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Genomics week in brief: Week ending 13th November

Catch up with some of the latest genomics news and research from the past week in this week’s Genomics Week in Brief.

Top stories from the past week

  • A large study has found a protein in the blood that could predict type II diabetes up to nineteen years before the onset of the disease. (Wu et al, 2021)
  • Neuroscientists have revealed how air pollution and genes multiply people’s risk of depression. (Li et al, 2021)
  • A new study has described the experiences of investigators who disclosed actionable genetic results to participants enrolled in the Mass General Brigham Biobank. (Zawatsky et al, 2021)
  • By harnessing CRISPR/Cas9 genome editing technology, researchers have described a new technique that can be used to explore novel ways of treating diseases associated with dysregulation in DNA methylation. (Sapozhnikov and Szyf, 2021)
  • New research has helped to explain the genetic basis for why we look the way we do. (Auradkar et al, 2021)
  • A comprehensive study has shown that gene editing with CRISPR-Cas9 can favour cells with cancer-linked mutations. (Sinha et al, 2021)
  • Researchers have discovered a novel genetic link to non-alcoholic inflammatory liver disease. (Kulathunga et al, 2021)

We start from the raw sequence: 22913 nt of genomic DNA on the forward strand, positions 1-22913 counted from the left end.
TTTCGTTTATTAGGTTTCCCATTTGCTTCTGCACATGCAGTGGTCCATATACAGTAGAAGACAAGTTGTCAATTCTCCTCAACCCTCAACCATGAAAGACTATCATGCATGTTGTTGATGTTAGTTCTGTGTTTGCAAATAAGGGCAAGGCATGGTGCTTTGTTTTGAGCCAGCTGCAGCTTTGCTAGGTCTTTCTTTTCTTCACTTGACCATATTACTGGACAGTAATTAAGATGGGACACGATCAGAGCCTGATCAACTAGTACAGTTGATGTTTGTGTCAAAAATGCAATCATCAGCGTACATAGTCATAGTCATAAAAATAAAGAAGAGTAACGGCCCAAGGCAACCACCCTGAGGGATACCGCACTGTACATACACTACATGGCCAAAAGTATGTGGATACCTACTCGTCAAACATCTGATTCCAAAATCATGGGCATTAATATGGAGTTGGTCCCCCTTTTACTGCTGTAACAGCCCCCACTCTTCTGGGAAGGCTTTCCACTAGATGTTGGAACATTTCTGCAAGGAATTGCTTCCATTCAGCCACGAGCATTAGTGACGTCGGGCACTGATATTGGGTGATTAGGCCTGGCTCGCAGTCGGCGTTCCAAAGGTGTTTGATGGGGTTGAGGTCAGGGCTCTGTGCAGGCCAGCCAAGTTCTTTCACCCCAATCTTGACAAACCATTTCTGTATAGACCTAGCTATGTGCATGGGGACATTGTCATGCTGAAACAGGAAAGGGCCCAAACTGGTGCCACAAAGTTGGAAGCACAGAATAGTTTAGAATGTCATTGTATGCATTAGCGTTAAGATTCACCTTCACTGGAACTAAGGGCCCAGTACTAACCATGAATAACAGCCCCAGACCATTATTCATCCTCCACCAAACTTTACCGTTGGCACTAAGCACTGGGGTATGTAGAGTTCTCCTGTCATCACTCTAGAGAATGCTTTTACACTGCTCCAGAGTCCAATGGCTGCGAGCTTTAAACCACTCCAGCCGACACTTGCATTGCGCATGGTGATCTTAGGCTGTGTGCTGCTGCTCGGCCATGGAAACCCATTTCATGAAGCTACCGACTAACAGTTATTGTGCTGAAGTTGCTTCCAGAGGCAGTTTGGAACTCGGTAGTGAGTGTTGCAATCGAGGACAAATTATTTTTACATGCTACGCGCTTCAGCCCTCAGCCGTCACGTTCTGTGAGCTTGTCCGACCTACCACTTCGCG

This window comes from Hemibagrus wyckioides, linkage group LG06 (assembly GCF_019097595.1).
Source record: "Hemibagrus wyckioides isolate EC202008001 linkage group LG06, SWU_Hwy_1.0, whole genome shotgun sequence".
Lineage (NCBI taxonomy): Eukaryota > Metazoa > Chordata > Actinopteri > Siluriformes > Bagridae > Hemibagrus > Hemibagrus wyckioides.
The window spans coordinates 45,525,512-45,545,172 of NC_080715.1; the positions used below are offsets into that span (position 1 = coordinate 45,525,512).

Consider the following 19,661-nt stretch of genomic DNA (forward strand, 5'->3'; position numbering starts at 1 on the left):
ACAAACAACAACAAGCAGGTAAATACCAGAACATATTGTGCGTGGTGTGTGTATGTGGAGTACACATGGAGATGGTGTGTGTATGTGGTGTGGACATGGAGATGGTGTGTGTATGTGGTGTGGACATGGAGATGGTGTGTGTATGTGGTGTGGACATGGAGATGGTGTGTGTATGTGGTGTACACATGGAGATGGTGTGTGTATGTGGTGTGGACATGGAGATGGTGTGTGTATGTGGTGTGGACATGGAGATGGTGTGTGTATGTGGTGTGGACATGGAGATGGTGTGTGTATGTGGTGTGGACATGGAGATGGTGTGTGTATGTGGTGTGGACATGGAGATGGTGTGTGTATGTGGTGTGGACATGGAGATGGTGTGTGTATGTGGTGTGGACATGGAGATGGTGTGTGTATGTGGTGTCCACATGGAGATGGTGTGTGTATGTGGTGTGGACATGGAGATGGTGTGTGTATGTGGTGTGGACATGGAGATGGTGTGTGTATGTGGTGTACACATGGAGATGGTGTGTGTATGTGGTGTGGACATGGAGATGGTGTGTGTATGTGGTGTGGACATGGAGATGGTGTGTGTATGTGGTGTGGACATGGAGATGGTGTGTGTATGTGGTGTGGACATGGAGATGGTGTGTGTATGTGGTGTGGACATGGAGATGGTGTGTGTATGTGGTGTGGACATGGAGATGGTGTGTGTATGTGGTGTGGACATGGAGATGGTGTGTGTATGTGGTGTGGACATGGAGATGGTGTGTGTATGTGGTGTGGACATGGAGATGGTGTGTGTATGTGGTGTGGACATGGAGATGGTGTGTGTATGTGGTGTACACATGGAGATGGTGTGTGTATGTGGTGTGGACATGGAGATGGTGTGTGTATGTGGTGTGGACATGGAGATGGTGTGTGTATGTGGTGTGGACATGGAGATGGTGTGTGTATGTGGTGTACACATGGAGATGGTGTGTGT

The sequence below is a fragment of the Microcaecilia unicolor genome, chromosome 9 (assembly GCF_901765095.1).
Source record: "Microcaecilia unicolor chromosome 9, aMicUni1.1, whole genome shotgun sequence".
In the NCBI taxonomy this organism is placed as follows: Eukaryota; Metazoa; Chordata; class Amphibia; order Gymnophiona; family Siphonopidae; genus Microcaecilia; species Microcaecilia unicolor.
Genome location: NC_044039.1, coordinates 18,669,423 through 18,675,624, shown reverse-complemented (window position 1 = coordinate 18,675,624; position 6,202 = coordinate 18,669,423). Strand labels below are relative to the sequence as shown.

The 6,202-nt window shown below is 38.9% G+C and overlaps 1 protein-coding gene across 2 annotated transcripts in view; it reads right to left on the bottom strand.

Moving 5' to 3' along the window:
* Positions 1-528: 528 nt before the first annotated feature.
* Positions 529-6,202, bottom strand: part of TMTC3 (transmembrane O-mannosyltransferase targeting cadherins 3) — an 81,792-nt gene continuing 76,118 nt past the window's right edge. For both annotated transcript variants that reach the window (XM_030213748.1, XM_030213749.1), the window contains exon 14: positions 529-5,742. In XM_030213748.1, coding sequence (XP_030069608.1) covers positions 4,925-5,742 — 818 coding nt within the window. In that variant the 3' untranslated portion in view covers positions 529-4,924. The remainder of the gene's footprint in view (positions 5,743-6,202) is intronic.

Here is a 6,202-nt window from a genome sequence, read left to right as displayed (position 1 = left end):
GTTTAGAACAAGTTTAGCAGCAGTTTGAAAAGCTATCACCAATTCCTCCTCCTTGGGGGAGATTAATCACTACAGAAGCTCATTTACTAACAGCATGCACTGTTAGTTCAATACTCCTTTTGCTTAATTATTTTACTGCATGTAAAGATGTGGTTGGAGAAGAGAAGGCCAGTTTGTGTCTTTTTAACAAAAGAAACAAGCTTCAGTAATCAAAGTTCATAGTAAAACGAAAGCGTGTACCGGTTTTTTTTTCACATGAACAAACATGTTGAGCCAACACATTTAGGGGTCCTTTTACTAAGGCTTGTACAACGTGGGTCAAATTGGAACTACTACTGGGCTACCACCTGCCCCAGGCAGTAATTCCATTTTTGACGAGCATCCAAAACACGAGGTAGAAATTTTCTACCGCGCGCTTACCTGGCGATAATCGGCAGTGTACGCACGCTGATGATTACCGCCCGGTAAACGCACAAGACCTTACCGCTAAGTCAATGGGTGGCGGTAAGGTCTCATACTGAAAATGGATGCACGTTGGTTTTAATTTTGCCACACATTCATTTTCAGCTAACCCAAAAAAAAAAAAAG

• A recent study in mice has revealed the precise molecular targets of transplant rejection. (Son et al, 2021)
  • A new study has revealed why mutations in the UTX gene disrupt cells’ ability to suppress tumours. (Shi et al, 2021)
  • Researchers have found that regular blood tests can predict which prostate cancer patients are resistant to the chemotherapy drug docetaxel. (Davies, 2021)
  • A new study, using deep-learning in protein-protein interactions, has identified complexes that will advance our understanding of cellular processes. (Humphreys et al, 2021)
  • A recent CRISPR screen has identified a metabolic enzyme as a new anti-inflammatory drug target. (Sugiura et al, 2021)

In other news

  • The University of Colorado School of Medicine researchers have been awarded a $1.6 million grant by the National Eye Institute of the NIH to study systemic biomarkers of inflammation that signal the progression of age-related macular degeneration. (CU Anschutz, 2021)

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Cancer / Genetic Variants / Genomics / Week in brief